Southern California Sees Decline in Obese, Overweight Children
For the study, Kaiser Permanente researchers used electronic health records to track the body mass index of 1.3 million HMO members between ages two and 19 from 2008 to 2013.
Of the children included in the study, 23% were from low-income families.
According to the study, the obesity rate among Southern California children dropped by 1.6 percentage points, from 19.1% in 2008 to 17.5% in 2013. Meanwhile, the rate of overweight children in the area fell by 2.2 percentage points.
The declines occurred among all:
- Ethnicities; and
- Socioeconomic categories (Perkes, Orange County Register, 9/25).
However, the "magnitude" of the declines varied by group (Koebnick et al., Journal of Pediatrics, 9/25). For example, the declines were higher among:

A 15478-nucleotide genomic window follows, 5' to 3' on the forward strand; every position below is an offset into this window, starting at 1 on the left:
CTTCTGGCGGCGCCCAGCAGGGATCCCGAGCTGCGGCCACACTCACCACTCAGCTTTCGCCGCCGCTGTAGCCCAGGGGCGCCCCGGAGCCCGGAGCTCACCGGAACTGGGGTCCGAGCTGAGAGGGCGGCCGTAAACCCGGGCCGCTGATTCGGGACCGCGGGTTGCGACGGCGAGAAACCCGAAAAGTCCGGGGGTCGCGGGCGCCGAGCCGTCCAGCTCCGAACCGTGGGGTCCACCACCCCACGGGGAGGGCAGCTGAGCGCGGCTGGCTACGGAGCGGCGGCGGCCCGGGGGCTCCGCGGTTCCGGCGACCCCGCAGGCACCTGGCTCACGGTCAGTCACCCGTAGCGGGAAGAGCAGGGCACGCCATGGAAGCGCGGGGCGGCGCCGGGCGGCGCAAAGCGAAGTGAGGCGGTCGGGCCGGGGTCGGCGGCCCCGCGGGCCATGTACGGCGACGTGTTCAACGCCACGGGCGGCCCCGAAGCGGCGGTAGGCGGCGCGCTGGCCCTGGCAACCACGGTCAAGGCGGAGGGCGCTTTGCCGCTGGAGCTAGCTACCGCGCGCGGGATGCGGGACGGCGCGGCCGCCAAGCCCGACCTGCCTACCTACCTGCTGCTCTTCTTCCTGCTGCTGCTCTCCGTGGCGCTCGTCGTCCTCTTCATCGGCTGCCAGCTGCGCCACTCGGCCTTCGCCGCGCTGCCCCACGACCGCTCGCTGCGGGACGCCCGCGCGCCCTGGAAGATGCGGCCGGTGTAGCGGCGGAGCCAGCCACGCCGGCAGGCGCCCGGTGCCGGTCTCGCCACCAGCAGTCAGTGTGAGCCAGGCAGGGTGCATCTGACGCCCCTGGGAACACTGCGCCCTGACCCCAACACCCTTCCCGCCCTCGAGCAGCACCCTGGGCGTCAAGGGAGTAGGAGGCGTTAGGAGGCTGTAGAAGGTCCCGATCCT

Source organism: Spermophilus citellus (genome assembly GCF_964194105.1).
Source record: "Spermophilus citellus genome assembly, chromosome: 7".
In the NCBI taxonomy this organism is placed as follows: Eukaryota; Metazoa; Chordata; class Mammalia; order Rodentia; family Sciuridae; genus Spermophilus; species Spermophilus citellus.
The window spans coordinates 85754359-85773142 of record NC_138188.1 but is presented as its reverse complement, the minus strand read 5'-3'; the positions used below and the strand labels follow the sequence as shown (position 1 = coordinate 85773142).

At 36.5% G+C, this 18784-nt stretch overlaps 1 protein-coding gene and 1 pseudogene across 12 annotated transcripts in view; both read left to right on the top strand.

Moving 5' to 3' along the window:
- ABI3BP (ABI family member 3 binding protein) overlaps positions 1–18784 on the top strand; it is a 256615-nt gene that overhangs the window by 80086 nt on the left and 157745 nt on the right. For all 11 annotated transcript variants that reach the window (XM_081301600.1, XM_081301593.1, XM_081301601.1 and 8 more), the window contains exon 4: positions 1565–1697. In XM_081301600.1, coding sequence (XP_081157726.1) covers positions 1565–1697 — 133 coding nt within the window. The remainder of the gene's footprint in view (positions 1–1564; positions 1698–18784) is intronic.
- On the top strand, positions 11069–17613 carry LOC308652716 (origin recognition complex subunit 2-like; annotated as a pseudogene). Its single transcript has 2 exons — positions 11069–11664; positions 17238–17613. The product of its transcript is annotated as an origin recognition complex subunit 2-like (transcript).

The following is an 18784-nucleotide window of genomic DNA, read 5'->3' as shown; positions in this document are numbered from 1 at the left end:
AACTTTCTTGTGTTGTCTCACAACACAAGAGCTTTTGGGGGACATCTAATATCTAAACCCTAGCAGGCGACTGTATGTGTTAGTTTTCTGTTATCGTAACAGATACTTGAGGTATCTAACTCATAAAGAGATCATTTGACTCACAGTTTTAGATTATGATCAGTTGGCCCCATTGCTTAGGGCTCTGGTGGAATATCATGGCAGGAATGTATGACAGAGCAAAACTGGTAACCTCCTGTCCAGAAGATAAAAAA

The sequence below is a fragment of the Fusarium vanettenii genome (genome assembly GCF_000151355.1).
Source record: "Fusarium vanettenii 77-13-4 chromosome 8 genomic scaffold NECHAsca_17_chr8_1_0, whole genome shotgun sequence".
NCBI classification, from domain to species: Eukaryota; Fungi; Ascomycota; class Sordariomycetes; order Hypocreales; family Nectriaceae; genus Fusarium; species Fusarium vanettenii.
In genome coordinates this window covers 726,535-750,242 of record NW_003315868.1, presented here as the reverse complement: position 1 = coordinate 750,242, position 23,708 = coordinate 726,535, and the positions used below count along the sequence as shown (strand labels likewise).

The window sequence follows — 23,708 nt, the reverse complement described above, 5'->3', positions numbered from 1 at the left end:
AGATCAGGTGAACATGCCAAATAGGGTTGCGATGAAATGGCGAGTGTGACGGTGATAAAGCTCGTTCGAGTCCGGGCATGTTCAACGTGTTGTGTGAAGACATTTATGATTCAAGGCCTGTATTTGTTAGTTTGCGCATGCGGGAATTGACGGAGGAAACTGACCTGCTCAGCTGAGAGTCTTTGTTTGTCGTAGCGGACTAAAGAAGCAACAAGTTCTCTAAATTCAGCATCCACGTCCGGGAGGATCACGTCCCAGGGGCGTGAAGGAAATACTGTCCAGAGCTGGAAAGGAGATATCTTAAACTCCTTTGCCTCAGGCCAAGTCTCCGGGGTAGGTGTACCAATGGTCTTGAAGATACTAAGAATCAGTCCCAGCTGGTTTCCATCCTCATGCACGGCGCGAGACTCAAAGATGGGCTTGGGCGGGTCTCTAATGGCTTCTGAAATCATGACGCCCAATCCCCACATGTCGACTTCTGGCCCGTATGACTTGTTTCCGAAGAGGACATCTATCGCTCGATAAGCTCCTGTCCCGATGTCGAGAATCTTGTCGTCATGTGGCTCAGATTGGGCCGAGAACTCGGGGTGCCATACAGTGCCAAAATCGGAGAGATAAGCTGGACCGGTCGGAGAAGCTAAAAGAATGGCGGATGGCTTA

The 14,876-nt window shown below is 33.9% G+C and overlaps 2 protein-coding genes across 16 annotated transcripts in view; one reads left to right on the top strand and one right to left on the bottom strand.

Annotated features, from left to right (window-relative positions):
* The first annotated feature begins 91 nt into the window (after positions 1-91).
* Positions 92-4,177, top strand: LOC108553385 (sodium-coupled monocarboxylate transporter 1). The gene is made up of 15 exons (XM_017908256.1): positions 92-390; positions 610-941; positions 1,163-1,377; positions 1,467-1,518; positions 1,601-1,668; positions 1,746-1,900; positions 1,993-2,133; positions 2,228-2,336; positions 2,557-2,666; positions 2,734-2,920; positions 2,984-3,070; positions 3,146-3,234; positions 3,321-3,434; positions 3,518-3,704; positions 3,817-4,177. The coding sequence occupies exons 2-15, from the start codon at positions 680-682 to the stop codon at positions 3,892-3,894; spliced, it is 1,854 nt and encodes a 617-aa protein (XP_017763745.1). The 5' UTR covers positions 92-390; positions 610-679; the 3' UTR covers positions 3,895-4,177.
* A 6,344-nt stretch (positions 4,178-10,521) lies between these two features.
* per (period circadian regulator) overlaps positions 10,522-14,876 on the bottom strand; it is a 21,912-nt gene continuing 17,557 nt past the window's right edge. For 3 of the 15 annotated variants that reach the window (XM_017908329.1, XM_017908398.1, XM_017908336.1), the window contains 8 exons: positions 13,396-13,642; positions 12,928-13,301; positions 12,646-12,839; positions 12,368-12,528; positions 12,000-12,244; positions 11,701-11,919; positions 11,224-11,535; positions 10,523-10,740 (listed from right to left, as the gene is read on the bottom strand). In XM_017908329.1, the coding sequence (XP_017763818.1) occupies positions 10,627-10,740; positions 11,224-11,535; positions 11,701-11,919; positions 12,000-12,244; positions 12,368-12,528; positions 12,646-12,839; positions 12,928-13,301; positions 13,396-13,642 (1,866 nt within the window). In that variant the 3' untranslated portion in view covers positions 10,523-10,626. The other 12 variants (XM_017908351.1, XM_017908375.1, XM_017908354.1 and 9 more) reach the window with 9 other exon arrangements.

- Asians and whites, compared with blacks and Latinos;
- Boys, compared with girls;
- Children from higher-income families, compared with those from lower-income families; and
- Younger children, compared with teenagers.
Lead researcher Corinna Koebnick said that while the decrease in obese and overweight children was small, it was statistically significant.
Koebnick said, "It's definitely going in the right direction," adding that is "important to see" that the rate is "going down in all groups" (Orange County Register, 9/25).This is part of the California Healthline Daily Edition, a summary of health policy coverage from major news organizations. Sign up for an email subscription.